At this point, the Replication cluster has been restored to its original topology.
7. Operations - managing your MySQL Replication setup
How you choose to deploy a replication setup also affects how you should manage it. In this section, we will assume a single master with multiple slaves, as deployed in section 4 of this tutorial. We’ll see how we can manage different operational tasks using ClusterControl.
7.1. Show Replication Status
You can find a summary of MySQL Replication status directly from the summary bar in the database cluster list. The Replication cluster status can be ACTIVE, FAILED or DEGRADED.
You can find further details on the master status, slave status and host statistics directly from the Cluster Overview page:
7.2. Start/Stop Replication
ClusterControl supports starting or stopping a slave from its UI. It’s similar to performing ‘STOP SLAVE’ and ‘START SLAVE’ via command line.
If either SQL or IO threads are stopped, ClusterControl will list out an extra option to start/stop the thread.
7.3. Promote Slave
Promoting a slave to master might be required if e.g. the master server goes down, or in case you would like to perform maintenance on the master host. Assuming you have GTID-based replication configured, you are able to promote a slave to master easily using ClusterControl. If the master is currently functioning correctly, then make sure you stop application queries before promoting another slave. This is to avoid to data loss. Connections on the current running master will be killed by ClusterControl after a 10 second grace period.
7.4. Rebuild replication slave
In case a slave gets corrupted, or it does not sync with the master for some reason, you might want to rebuild it. With ClusterControl, you would be able to rebuild a replication slave using the data from the master. It uses Percona Xtrabackup to stage the replication data on the slave. Note that this feature will wipe out the MySQL datadir of the slave.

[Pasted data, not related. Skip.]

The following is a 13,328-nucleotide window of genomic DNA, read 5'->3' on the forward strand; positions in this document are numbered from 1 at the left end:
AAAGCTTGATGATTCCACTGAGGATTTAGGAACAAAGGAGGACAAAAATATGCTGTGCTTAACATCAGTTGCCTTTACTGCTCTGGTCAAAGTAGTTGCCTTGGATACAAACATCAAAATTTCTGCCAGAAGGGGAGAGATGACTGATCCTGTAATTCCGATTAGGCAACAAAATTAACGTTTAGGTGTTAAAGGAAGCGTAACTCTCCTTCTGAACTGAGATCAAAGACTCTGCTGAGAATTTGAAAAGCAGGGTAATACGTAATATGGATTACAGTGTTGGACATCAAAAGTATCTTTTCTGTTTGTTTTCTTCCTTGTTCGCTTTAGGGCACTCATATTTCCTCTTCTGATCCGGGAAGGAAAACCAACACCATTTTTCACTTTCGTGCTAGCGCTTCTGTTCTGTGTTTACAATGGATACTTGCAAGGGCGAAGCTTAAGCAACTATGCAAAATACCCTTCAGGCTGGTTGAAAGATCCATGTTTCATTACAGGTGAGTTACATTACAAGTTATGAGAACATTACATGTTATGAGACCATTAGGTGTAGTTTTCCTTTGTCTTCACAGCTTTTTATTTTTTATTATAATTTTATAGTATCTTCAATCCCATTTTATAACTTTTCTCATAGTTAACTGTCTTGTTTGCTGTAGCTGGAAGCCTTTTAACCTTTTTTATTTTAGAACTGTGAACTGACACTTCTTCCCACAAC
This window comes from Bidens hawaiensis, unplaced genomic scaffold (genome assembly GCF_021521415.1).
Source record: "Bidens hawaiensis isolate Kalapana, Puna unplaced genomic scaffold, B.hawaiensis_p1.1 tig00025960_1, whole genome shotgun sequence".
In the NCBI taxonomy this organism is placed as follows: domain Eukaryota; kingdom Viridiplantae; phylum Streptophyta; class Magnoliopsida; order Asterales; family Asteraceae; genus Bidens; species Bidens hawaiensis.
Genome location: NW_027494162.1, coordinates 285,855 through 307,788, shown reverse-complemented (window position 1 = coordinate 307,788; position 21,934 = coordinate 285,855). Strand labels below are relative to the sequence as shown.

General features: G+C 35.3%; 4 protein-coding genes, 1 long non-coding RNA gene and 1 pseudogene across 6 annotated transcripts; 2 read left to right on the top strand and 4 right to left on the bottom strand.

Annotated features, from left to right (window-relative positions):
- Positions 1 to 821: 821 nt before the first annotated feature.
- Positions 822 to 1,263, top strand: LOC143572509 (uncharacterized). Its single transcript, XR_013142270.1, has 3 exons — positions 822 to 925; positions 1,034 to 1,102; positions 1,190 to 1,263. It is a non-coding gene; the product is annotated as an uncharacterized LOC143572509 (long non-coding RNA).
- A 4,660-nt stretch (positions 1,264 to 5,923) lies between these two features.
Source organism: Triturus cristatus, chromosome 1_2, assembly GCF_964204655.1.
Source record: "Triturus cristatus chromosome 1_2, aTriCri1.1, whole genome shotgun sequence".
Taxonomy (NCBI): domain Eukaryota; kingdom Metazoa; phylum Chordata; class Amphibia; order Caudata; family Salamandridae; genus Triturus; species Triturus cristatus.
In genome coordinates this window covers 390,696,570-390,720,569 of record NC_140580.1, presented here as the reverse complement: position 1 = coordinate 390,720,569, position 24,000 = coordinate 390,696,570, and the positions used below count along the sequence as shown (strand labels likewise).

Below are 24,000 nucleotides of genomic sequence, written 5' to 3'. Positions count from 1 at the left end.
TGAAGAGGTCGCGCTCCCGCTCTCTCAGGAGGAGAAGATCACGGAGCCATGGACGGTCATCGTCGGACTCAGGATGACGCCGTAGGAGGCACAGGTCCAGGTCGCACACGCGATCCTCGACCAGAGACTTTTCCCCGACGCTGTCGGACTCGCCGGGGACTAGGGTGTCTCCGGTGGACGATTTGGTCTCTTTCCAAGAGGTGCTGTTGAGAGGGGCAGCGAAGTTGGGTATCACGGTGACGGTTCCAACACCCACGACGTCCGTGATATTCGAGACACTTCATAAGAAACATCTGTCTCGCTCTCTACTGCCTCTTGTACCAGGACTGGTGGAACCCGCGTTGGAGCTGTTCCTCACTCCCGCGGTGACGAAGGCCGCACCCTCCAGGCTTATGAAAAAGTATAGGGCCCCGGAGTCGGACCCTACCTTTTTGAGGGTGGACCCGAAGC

Before proceeding with the rebuilding process from ClusterControl, you have to choose the available master. The slave process will be started automatically once the rebuilding completes.
We have blogged previously about backup strategies for MySQL. ClusterControl supports mysqldump and xtrabackup (full and incremental) to perform backups. Backups can be performed or scheduled on any database node (master or slaves) and stored locally or stored centrally on the ClusterControl node. When storing backups on the ClusterControl node, the backup is first created on the target database node and then streamed over using netcat to the controller node. You can also choose to backup individual databases or all databases. Backup progress is available under Backup > Reports section and you will get notification on the backup status each time it is created.
To create a backup, use Backup > Schedules > Start a Backup Immediately.
To schedule backups, scroll further down and configure the scheduling:
Backups created by ClusterControl can be restored on one of the database node.
ClusterControl has ability to restore backups (mysqldump and xtrabackup) created by ClusterControl or externally via some other tool. For external backup, the backup files must exist on the ClusterControl node and only xbstream, xbstream.gz and tar.gz extensions are supported.
The following steps will be performed:
- Stop all nodes in the replication setup.
- Copy the backup files to the selected server.
- Restore the backup.
- Once the restore job is completed, start the restored node under ClusterControl > Nodes > select the restored node > Start Node.
- Once started, promote the node as a new master (if it wasn’t a master) at ClusterControl > Nodes > select the restored node > Promote Slave.
- On each slave, rebuild the replication slave by go to ClusterControl > Nodes > slave node > Stage Replication Slave.
7.7 Software upgrade
You can perform a database software upgrade via ClusterControl > Manage > Upgrades > Upgrade. Upgrades are online and are performed on one node at a time. One node will be stopped, then the software is updated through package manager and finally the node is started again. If a node fails to upgrade, the upgrade process is aborted. Upgrades should only be performed when there is as little traffic as possible on the database hosts.